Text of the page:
means for reporting the failing instruction upon a determination that the test segment does identify the cycle with the failing instruction.
8. The apparatus of claim 7, wherein the means for increasing N and the means for decreasing N operate in accordance with a binary-search algorithm.
9. The apparatus of claim 7, wherein the second result and the first result are a cyclic-redundancy-checker value, a value of one or more sections of memory, or a value from a scan chain.
10. The apparatus of claim 7, wherein N cycles represents a number of clock cycles or a number of instructions corresponding to the test segment.
11. The apparatus of claim 7, wherein the known device and the DUT is a Central Processing Unit (CPU).
12. The apparatus of claim 7, wherein the test segment is boot sequences of a Central Processing Unit (CPU).
13. A computer program product for identifying a cycle with a failing instruction, the computer program product having a medium with a computer program embodied thereon, the computer program comprising:
computer program code for executing on a known device a test segment having N cycles, each of which cycle has one or more instructions, generating a first result;
computer program code for executing on a device-under-test (DUT) the test segment having N cycles, generating a second result;
computer program code for determining whether the first result is substantially equivalent to the second result;
computer program code for increasing N upon a determination that the first result is substantially equivalent to the second result;
computer program code for decreasing N upon a determination that the first result is not substantially equivalent to the second result;
computer program code for determining whether the test segment identifies the cycle with the failing instruction;
computer program code for repeating the steps necessary to identify the failing instruction; including executing the test segment on the known device, upon a determination that the test segment does not identify the cycle with the failing instruction; and
computer program code for reporting the failing instruction upon a determination that the test segment does identify the cycle with the failing instruction.
14. The computer program product of claim 13, wherein the computer program code for increasing N and the computer program code for decreasing N have a binary-search algorithm.
15. The computer program product of claim 13, wherein the second result and the first result are a cyclic-redundancy-checker value, a value of one or more sections of memory, or a value from a scan chain.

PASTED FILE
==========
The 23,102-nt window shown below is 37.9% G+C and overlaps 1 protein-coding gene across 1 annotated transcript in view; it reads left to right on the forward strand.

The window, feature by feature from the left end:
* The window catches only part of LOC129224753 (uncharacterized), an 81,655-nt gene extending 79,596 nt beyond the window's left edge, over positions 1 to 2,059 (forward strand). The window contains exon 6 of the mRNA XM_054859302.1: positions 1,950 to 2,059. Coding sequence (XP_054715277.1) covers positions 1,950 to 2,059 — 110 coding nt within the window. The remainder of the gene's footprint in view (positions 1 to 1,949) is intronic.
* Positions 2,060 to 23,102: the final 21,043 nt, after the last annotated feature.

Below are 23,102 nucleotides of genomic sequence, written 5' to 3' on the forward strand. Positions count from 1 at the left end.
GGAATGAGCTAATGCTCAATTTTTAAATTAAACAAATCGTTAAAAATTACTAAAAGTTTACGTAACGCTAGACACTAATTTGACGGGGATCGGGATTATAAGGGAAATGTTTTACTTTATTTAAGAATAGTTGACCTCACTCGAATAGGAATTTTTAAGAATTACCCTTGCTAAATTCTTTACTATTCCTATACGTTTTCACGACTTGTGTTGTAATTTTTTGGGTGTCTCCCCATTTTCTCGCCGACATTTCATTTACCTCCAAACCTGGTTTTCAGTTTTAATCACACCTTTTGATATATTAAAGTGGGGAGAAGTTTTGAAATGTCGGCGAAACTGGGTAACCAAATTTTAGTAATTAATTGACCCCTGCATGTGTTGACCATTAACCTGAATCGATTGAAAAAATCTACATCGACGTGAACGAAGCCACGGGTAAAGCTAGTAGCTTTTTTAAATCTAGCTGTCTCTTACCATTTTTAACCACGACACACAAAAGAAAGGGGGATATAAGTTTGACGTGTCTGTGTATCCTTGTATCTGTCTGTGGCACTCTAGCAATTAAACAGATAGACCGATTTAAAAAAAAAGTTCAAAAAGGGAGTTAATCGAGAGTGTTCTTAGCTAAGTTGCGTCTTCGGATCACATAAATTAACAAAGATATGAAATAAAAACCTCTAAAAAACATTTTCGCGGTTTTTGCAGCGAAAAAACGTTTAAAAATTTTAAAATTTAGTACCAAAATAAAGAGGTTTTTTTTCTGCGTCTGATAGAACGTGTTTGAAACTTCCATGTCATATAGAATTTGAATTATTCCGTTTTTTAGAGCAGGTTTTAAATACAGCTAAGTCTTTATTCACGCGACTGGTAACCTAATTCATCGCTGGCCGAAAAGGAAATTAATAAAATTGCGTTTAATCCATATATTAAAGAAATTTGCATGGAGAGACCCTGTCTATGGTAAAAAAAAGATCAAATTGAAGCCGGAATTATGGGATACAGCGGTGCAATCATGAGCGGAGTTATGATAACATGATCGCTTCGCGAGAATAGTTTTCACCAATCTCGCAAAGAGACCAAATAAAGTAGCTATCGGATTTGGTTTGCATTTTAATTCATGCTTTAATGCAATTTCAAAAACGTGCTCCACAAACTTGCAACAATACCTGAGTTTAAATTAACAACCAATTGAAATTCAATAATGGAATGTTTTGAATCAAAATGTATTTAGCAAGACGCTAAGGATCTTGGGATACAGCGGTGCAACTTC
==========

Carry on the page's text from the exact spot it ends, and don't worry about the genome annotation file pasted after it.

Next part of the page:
16. The computer program product of claim 13, wherein N cycles represents a number of clock cycles or a number of instructions corresponding to the test segment.
17. The computer program product of claim 13, wherein the known device and the DUT is a Central Processing Unit (CPU).
18. The computer program product of claim 13, wherein the test segment is boot sequences of a Central Processing Unit (CPU).
19. A method of identifying a cycle with a failing instruction within a computer, the method comprising the steps of:
executing on a known device a test segment having N cycles, each of which cycle has one or more instructions, generating a first result;
executing on a device-under-test (DUT) the test segment having N cycles, generating a second result;
determining whether the first result is substantially equivalent to the second result;
upon a determination that the first result is substantially equivalent to the second result, increasing N by using a binary search forward algorithm;
upon a determination that the first result is not substantially equivalent to the second result, decreasing N by using a binary search backward algorithm;
determining whether the test segment identifies the cycle with the failing instruction;
upon a determination that the test segment does not identify the cycle with the failing instruction, repeating the steps above, including executing the test segment on the known device; and
upon a determination that the test segment does identify the cycle with the failing instruction, reporting the failing instruction.
Description
BACKGROUND OF THE INVENTION

1. Field of the Invention